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Nitrogen fertilizer is used extensively in the United States to maximize crop yields. As an essential nutrient to plant growth, nitrogen is a critical input to enhance agricultural productivity. However, excess nitrogen can leach into soil and water and contaminate drinking water sources with nitrate, a water-soluble chemical compound of nitrogen. Too much nitrate consumption can pose a health risk. Users of public drinking water supplies and private wells in areas surrounded by farmland are particularly vulnerable to exposure to nitrate in their drinking water.

The workshop Reducing the Health Impacts of the Nitrogen Problem, held over five weekly virtual sessions from January 28 to February 25, 2021, provided a venue to discuss opportunities for reducing exposure to nitrate from agricultural sources in drinking water. More than 50 experts with backgrounds in agriculture, public health, economics, policy, engineering, water, social science, and other fields shared their perspectives through presentations and moderated discussions. This Proceedings of a Workshop-in Brief provides the rapporteurs' high-level summary of the topics and suggestions for potential actions to address challenges surrounding human exposure to nitrate from agricultural sources through drinking water, as discussed at the workshop itself.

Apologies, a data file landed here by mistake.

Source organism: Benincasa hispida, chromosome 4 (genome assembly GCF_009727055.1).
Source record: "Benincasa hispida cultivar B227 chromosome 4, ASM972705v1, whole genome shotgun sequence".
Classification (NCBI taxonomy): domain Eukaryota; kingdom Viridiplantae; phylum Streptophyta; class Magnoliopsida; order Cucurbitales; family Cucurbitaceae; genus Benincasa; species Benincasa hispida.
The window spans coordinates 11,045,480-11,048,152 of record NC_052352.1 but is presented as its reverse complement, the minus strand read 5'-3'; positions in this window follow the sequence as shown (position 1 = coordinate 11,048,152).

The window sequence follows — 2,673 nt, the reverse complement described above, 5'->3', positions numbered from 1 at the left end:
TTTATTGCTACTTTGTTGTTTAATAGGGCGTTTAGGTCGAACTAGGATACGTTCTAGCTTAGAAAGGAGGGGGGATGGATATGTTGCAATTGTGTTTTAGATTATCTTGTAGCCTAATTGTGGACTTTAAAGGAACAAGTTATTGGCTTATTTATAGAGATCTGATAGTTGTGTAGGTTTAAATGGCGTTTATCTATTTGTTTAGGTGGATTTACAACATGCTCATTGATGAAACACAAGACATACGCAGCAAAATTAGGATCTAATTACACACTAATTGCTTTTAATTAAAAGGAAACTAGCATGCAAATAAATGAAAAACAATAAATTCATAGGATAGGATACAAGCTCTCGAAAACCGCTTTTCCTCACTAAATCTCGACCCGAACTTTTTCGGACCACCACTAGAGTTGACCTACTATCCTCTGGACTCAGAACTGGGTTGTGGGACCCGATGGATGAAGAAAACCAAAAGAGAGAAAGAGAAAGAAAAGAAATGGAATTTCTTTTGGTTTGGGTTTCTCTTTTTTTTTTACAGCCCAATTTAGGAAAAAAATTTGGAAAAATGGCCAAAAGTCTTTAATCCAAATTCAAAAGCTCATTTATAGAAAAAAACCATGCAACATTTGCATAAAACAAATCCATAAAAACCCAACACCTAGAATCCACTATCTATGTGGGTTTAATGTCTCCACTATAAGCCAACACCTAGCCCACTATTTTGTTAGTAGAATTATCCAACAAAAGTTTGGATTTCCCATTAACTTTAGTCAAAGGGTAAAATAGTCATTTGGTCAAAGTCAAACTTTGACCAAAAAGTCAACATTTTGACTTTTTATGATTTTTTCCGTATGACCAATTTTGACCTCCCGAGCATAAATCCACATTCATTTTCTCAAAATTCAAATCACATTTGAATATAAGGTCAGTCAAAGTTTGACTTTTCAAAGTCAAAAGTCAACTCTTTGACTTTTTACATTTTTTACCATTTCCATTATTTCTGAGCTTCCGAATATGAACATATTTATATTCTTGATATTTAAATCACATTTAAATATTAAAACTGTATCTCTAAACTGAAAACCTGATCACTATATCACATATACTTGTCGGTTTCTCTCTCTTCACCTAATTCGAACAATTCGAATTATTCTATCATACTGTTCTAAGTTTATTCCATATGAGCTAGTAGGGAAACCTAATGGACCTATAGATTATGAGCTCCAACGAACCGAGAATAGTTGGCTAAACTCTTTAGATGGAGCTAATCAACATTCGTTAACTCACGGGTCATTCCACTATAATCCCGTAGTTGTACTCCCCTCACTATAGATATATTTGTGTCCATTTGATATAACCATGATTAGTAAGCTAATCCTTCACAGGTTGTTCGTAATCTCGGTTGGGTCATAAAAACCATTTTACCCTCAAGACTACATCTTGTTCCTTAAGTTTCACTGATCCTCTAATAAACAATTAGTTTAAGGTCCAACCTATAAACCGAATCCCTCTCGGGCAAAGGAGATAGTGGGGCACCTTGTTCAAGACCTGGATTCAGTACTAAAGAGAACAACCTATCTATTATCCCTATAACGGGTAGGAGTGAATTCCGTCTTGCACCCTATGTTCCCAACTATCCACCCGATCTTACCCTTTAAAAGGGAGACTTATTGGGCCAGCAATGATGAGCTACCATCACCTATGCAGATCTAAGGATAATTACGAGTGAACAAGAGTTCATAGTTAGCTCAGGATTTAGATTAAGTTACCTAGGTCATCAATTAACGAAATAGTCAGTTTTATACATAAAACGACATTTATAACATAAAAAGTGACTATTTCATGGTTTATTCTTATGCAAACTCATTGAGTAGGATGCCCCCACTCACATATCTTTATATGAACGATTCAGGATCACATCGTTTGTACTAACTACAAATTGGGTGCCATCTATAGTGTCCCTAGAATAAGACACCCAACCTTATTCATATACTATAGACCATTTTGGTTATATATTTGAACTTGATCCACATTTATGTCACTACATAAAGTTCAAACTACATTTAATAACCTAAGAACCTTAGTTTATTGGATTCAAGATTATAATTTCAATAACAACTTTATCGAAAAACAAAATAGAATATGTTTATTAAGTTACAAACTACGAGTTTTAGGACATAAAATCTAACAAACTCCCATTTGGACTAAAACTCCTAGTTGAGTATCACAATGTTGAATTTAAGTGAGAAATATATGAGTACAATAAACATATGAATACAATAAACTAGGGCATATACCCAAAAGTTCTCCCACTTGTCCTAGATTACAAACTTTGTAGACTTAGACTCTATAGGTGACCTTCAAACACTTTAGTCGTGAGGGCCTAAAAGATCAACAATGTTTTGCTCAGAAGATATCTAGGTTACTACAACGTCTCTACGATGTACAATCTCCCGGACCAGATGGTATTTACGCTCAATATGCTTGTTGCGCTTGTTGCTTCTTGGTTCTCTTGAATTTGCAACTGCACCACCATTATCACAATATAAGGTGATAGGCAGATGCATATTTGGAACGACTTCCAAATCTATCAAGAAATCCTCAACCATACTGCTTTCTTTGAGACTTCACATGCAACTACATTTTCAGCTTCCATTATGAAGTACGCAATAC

Suggested Citation

National Academies of Sciences, Engineering, and Medicine. 2021. Reducing the Health Impacts of the Nitrogen Problem: Proceedings of a Workshop–in Brief. Washington, DC: The National Academies Press.

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12 pages |  8.5 x 11 |  DOI:

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